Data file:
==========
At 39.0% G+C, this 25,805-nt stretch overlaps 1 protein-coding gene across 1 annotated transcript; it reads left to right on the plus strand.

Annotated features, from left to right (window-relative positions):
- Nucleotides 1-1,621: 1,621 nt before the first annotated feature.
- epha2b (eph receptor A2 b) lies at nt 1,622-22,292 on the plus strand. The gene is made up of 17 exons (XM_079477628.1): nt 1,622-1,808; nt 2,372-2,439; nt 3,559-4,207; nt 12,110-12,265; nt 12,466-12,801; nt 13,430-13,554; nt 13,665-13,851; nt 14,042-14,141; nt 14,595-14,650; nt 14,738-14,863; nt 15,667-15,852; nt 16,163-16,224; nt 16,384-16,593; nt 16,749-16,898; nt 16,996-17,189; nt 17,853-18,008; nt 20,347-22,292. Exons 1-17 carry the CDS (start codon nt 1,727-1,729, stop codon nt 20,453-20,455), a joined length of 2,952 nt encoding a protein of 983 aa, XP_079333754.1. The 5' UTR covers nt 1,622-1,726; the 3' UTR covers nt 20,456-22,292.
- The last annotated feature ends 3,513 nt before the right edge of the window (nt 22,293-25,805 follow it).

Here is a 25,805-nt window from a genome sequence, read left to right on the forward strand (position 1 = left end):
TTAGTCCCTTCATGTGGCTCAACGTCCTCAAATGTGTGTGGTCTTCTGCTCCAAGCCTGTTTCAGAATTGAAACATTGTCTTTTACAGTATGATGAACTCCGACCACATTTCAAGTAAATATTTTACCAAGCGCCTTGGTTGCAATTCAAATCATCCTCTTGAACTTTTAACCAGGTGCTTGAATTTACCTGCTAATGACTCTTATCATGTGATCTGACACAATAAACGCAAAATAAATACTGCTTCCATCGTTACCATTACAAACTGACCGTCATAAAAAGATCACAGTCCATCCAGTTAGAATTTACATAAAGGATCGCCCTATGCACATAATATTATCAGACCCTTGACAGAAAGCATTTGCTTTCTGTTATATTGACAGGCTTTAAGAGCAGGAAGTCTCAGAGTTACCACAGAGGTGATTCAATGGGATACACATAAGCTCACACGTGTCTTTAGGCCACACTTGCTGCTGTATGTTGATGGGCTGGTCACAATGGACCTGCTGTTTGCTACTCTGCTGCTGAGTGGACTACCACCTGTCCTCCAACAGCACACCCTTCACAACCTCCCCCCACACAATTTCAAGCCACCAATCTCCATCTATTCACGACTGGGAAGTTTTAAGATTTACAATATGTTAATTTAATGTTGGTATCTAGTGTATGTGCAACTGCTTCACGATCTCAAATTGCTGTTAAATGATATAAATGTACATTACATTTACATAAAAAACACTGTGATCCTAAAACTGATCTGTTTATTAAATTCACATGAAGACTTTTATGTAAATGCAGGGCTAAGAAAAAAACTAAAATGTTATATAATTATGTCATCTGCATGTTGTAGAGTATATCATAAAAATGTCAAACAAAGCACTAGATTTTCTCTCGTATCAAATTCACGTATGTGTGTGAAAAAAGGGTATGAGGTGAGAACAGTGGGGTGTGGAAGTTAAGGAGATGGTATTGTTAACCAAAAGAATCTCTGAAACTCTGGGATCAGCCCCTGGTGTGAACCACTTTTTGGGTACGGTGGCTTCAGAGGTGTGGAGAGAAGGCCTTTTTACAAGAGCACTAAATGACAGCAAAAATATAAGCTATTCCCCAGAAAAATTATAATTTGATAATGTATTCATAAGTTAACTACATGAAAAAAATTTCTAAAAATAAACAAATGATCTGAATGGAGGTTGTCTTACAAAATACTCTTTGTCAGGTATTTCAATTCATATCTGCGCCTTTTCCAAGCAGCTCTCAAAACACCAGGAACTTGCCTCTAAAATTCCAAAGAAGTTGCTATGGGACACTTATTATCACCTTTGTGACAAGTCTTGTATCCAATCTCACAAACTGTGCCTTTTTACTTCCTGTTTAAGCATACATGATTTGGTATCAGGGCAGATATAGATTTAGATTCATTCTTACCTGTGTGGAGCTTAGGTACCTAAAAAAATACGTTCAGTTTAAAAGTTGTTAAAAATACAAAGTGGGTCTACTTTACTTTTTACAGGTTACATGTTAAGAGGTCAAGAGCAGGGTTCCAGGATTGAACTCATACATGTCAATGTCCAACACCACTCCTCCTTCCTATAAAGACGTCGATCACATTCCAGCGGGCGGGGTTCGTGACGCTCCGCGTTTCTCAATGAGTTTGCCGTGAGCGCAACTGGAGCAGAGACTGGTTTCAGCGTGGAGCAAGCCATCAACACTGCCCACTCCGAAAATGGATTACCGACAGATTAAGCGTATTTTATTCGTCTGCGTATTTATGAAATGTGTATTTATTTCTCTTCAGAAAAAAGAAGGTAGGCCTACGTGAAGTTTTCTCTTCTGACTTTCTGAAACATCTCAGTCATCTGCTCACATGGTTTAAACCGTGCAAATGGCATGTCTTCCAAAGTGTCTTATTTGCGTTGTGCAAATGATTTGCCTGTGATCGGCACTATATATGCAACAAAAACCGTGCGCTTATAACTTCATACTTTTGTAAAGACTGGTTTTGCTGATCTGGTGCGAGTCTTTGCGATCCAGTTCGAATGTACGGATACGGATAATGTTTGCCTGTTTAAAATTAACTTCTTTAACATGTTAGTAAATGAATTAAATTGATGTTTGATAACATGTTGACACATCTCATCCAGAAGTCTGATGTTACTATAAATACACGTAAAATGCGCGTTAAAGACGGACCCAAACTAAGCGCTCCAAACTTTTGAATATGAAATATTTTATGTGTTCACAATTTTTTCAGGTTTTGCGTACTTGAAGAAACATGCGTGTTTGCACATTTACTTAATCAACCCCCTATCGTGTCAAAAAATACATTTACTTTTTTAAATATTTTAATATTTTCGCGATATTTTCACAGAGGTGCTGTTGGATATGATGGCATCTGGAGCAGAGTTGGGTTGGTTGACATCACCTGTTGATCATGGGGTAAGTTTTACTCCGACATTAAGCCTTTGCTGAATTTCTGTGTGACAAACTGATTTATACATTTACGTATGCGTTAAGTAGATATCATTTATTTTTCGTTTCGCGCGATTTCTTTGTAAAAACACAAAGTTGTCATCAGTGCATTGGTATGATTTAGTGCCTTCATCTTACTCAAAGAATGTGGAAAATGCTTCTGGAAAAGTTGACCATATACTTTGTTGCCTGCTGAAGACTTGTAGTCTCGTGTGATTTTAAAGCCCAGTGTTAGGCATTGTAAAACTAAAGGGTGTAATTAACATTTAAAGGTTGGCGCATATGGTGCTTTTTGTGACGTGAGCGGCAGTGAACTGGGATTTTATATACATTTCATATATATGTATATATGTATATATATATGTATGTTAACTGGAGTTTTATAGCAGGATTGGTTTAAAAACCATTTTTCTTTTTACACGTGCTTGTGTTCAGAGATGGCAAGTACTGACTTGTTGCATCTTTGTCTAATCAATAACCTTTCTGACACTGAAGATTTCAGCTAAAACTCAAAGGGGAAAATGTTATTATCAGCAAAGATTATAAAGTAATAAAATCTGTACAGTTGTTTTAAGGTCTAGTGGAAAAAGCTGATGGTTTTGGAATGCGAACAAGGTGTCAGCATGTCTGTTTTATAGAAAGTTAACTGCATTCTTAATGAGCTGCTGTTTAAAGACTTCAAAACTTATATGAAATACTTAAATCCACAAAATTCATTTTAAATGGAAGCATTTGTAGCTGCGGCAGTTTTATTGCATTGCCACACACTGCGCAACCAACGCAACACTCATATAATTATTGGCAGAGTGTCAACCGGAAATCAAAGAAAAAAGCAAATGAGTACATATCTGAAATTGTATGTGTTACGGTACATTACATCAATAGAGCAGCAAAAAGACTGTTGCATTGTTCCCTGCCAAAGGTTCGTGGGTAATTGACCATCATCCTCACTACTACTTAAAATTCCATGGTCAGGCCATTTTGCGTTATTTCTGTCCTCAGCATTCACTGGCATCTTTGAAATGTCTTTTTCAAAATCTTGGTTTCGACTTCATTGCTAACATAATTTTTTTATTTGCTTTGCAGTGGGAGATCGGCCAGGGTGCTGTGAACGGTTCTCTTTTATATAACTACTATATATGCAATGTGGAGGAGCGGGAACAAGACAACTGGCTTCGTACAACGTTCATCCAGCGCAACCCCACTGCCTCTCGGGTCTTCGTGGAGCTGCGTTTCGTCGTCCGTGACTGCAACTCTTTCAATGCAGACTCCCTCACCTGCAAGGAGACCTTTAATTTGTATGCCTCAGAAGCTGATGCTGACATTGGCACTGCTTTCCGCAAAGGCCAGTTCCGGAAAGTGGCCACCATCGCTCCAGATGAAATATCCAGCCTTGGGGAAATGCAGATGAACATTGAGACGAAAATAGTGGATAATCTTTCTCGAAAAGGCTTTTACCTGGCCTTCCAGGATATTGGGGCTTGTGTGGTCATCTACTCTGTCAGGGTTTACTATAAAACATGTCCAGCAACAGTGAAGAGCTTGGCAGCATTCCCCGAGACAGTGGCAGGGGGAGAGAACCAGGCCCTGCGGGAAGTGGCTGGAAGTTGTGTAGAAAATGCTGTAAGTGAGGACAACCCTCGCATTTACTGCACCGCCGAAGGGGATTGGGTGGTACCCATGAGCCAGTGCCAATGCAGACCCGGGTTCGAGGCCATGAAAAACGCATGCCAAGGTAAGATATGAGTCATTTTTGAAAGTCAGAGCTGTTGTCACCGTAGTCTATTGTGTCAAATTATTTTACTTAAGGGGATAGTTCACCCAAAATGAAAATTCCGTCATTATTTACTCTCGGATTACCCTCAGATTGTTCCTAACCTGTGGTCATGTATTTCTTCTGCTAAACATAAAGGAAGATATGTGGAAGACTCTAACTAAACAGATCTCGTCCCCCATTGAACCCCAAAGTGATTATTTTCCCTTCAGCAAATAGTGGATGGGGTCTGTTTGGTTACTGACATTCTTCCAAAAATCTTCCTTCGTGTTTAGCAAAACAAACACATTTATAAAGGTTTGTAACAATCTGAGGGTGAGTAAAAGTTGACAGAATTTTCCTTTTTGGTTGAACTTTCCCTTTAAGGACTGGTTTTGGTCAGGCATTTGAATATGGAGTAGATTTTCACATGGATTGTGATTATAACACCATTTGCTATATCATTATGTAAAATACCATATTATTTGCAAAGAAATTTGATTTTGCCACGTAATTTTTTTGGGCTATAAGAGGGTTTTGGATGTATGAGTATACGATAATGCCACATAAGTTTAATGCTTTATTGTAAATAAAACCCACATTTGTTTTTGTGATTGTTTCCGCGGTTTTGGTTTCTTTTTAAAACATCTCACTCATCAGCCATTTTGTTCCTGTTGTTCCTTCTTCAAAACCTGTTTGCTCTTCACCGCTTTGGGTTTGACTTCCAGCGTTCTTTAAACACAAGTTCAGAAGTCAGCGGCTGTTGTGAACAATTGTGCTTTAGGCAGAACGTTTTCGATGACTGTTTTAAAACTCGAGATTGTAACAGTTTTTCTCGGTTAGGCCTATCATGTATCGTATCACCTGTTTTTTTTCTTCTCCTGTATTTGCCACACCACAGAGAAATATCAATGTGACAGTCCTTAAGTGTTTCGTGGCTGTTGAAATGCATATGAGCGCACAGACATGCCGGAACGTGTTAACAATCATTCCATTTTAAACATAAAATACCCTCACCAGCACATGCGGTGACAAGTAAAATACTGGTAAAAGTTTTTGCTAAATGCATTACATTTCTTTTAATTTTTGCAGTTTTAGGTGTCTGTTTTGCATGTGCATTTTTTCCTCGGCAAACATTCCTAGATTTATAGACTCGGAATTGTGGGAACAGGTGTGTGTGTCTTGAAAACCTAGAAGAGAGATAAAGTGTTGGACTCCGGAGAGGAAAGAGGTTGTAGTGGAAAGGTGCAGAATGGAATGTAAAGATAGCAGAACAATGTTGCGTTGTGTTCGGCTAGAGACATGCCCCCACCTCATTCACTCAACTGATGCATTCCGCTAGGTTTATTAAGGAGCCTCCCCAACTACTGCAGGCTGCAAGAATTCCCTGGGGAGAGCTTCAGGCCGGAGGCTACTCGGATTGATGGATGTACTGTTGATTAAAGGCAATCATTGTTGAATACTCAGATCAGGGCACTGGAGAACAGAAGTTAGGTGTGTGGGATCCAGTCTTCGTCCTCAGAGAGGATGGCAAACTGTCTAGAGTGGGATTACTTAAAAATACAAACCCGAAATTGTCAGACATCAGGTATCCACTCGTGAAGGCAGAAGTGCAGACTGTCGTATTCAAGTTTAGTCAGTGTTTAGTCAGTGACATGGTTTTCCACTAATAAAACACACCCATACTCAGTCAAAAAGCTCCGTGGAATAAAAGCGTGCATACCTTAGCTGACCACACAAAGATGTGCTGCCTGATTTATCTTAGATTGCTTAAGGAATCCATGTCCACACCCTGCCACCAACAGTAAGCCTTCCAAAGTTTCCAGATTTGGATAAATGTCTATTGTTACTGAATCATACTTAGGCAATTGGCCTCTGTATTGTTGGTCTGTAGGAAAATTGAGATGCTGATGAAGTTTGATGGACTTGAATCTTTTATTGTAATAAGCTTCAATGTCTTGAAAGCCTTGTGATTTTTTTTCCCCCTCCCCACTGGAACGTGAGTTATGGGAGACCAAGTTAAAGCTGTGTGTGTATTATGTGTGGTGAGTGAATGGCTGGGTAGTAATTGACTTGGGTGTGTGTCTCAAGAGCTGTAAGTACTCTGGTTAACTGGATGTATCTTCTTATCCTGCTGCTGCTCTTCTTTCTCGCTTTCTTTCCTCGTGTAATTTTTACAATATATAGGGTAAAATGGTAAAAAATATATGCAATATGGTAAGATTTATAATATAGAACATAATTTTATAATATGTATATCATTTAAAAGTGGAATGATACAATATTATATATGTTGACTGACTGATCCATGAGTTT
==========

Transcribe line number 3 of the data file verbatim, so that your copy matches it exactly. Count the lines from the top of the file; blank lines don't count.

- Nucleotides 1-1,621: 1,621 nt before the first annotated feature.